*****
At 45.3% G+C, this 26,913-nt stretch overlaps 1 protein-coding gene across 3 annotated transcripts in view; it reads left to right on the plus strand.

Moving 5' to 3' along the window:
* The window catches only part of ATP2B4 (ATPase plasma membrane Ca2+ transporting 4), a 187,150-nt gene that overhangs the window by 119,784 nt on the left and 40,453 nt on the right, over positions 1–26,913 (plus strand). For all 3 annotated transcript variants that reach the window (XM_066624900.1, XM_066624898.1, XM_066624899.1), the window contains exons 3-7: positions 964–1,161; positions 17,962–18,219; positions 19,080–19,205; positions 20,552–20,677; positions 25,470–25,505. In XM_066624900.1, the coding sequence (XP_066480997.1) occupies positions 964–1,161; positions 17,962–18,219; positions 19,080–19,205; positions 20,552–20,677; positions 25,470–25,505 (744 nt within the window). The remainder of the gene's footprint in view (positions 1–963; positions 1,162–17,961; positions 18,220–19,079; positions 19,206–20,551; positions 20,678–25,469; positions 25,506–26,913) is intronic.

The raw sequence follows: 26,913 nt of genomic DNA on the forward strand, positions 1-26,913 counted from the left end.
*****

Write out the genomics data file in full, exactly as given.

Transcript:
At 45.3% G+C, this 26,913-nt stretch overlaps 1 protein-coding gene across 3 annotated transcripts in view; it reads left to right on the plus strand.

Moving 5' to 3' along the window:
* The window catches only part of ATP2B4 (ATPase plasma membrane Ca2+ transporting 4), a 187,150-nt gene that overhangs the window by 119,784 nt on the left and 40,453 nt on the right, over positions 1–26,913 (plus strand). For all 3 annotated transcript variants that reach the window (XM_066624900.1, XM_066624898.1, XM_066624899.1), the window contains exons 3-7: positions 964–1,161; positions 17,962–18,219; positions 19,080–19,205; positions 20,552–20,677; positions 25,470–25,505. In XM_066624900.1, the coding sequence (XP_066480997.1) occupies positions 964–1,161; positions 17,962–18,219; positions 19,080–19,205; positions 20,552–20,677; positions 25,470–25,505 (744 nt within the window). The remainder of the gene's footprint in view (positions 1–963; positions 1,162–17,961; positions 18,220–19,079; positions 19,206–20,551; positions 20,678–25,469; positions 25,506–26,913) is intronic.

The raw sequence follows: 26,913 nt of genomic DNA on the forward strand, positions 1-26,913 counted from the left end.